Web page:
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The Killing Moon Paperback – 2012
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"[A] gripping series launch... as well as a rousing political and supernatural adventure."―Publishers Weekly (Starred Review)
"Shines for its remarkable characters and graceful prose."―Library Journal
"In The Killing Moon, Jemisin displays her usual skill at portraying a world whose contours seem simple at first but which quickly break down into something much more complex and dissonant. The world is so fully fleshed out that I could breathe its spices, while the story and characters are so much a part of the world that you could not pull this story or these people out and plug them into a different setting. Jemisin proves yet again that she is one of the important new writers in the sff scene."―Kate Elliott, author of Cold Fire, on The Killing Moon.
"An engaging and fast-paced read with some truly excellent and complicated worldbuilding, The Killing Moon is the first of two planned books. Ehiru and Nijiri are complicated and interesting characters, and the way Jemisin slowly reveals the workings of their religion and what it means to be corrupt make for an absolutely fascinating read."―RT Book Reviews
"Ah N.K. Jemisin, you can do no wrong.... The blend of cultures and lore she draws on to make this very unique world is just stunning, and the fact that she inhabits it with such 3-dimensional characters is even more impressive.... If you want to get away from traditional fantasy world-building, but keep the compelling characters and deep lore, definitely pick this up!!"―Felicia Day
About the Author
N. K. Jemisin is a Brooklyn author who won the Hugo Award for Best Novel for The Fifth Season, which was also a New York Times Notable Book of 2015. She previously won the Locus Award for her first novel, The Hundred Thousand Kingdoms, and her short fiction and novels have been nominated multiple times for Hugo, World Fantasy, Nebula, and RT Reviewers' Choice awards, and shortlisted for the Crawford and the James Tiptree, Jr. awards. She is a science fiction and fantasy reviewer for the New York Times, and you can find her online at nkjemisin.com.
Top customer reviews
The antagonist was very complex and human. I could understand their reasoning for the things they did, be frightened of them while still feeling moved by their loved ones. The book absolutely had one of the more compelling antagonists I've seen in a series.
The protagonists were not quite as interesting to me as the antagonist. I did not have the attachment to any of these characters that I did to the characters in the Inheritance trilogy. Ehiru was probably my favorite of them. I just never felt as attached to Sunandi or Nijiri. As a result, my reading of this book went fairly slowly. I went through the Inheritance trilogy really quickly, but this took me a long time. I had trouble getting sucked in, until near the end.
I enjoyed the ending, felt it was the right ending for the characters. it was sad in parts, although I cannot say it brought me to tears, which is something I've come to expect of this author. Still, I loved the setting and would love to read more about this world.
In the authors interview at the end she makes it clear that this is an ancient Egyptian based mythology and I was thrilled she was able to avoid too many of the religion and sexuality stereotypes that exist in modern times and can seep into a story, affecting it negatively (for me). The basic premise surrounds a magical system where Gatherers collect the souls of the dying, diseased, or mentally ill, thereby ending their lives peacefully. This dream essence is used by others to heal the sick and infirm, either mentally or physically and peace reins through the land as the average citizen knows they will end their lives at peace while receiving the cures they or their loved ones need in life.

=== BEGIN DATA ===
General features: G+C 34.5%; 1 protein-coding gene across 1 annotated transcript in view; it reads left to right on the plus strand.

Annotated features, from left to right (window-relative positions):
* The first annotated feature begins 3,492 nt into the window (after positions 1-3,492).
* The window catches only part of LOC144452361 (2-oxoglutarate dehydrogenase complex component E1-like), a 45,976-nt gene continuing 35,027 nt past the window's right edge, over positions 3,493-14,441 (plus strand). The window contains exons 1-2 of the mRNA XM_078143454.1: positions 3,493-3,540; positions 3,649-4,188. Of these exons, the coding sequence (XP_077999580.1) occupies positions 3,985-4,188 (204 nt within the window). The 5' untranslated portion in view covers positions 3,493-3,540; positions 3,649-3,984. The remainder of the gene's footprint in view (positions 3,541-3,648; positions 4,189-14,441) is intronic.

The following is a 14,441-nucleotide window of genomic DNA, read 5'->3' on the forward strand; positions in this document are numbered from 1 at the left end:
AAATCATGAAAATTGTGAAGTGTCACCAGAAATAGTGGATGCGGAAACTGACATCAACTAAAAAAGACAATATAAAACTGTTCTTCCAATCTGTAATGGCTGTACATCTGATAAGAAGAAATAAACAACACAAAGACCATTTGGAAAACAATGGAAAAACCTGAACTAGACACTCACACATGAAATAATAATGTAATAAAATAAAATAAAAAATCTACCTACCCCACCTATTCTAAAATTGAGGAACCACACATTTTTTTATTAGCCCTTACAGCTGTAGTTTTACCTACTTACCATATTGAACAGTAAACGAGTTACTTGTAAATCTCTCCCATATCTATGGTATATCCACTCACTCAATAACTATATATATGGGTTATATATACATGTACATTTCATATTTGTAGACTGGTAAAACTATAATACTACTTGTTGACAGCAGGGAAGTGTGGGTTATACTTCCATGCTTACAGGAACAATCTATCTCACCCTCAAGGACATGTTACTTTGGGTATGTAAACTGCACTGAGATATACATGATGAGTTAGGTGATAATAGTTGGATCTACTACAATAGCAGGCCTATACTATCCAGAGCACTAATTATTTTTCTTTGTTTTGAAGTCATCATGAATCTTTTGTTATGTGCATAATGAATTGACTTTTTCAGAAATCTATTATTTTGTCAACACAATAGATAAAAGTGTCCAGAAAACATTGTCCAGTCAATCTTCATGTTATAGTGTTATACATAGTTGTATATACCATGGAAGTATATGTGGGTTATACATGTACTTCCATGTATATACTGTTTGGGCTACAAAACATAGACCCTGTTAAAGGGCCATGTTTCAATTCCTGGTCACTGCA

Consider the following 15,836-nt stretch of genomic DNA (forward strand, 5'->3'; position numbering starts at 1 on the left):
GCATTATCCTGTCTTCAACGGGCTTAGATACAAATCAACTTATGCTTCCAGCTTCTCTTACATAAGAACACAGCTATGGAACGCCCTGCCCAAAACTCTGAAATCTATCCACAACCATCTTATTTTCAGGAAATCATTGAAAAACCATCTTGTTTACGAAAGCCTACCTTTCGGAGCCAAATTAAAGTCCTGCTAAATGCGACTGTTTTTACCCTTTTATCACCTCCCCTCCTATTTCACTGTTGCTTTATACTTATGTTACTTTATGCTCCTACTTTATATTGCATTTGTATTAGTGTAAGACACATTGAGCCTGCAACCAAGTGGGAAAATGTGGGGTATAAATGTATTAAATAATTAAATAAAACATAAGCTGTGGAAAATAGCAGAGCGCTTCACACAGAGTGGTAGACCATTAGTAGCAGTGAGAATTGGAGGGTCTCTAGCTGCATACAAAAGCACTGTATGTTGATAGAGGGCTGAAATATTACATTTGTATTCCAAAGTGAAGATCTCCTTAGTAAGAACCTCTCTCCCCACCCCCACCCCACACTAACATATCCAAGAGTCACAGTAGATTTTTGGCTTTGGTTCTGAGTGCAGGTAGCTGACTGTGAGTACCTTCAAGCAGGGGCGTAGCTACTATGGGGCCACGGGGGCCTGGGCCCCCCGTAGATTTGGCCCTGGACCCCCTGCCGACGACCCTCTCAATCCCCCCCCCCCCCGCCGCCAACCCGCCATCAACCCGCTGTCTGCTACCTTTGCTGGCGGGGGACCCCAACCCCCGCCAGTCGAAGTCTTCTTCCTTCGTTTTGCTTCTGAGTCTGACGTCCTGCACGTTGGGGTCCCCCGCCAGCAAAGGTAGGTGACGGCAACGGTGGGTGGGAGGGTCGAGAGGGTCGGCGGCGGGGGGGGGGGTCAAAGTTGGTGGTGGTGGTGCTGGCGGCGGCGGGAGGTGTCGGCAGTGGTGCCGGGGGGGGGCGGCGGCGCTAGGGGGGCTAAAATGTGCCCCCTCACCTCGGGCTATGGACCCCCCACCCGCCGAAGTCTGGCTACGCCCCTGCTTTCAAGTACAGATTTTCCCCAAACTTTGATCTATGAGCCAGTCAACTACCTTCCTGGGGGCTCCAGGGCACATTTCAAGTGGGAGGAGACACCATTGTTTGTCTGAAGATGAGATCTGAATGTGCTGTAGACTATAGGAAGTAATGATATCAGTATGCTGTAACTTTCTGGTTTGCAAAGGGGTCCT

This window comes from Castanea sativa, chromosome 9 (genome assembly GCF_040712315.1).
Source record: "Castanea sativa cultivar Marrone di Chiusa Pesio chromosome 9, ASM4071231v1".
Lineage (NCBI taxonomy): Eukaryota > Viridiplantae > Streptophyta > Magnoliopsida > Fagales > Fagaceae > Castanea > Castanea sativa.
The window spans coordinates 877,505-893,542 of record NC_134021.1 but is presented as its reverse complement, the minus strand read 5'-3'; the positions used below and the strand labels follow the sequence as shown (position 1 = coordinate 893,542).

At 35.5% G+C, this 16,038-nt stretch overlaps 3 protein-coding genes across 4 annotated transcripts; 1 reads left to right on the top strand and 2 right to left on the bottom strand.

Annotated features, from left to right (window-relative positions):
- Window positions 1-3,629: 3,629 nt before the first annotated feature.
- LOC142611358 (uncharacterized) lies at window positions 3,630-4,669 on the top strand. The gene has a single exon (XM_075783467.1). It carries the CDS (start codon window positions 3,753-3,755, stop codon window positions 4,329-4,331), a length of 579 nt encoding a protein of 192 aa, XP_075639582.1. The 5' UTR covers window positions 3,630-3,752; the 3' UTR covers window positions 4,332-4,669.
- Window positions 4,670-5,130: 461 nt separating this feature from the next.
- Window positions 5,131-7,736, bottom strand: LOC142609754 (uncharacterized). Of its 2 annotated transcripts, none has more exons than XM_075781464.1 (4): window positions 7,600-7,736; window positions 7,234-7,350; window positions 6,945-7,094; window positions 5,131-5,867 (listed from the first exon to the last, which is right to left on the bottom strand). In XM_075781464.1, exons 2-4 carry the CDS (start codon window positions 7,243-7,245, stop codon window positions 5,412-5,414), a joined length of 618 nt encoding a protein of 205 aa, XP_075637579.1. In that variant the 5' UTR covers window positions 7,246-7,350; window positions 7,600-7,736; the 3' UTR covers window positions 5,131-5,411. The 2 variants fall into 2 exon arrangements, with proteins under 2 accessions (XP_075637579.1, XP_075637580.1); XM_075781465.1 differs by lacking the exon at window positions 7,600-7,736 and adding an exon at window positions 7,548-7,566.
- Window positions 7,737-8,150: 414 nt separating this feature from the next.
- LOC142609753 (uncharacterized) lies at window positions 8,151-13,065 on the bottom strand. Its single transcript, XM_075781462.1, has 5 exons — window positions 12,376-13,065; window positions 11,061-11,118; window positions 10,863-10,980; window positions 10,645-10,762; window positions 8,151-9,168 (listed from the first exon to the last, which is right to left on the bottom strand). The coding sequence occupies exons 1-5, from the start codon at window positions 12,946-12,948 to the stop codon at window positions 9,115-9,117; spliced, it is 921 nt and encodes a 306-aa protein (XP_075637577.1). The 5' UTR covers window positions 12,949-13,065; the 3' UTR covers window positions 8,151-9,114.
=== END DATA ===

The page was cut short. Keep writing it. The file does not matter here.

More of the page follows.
The story revolves mostly around one gatherer in particular, Ehiru, and later his apprentice Nijiri. Early on Ehiru botches a gathering and finds himself tormented and thrust into the middle of a very complex and dark plot that I found incredibly well paced. Ehiru may be troubled but I was moved at how thoughtful and compassionate he was, even when he was at his lowest. Secure in his beliefs he nevertheless has seen and experienced enough to approach opposing ideals with the same introspection and consideration he gives to everything else. Racing to prevent war and to uncover the dark underbelly of his beloved land the book flies along and the growth of Ehiru, his apprentice Nijiri, and the Kisua ambassador Sunandi was amazingly well written as they struggled with their own demons and each others. Character creation in general was phenomenal, even the villains are not cookie cutter evil, plotting to undo the world for their own nefarious schemes but fully realized and sophisticated people that made it difficult to just dismiss or hate them.
For some it might be a bit difficult to get into as the entire mythology and cultural aspects are just there and unexplained until the book progresses and you get a better feel for how things are. There is no pages of info-dumps or villains spilling the whole plot to move things along but in my humble opinion that actually works to make the book a far better read. The authors interview with herself at the end was incredible and shed light on a number of things that I had wondered about but won't spoil for you and is a must read. Do yourself a favor and read/buy this book and don't skip the after.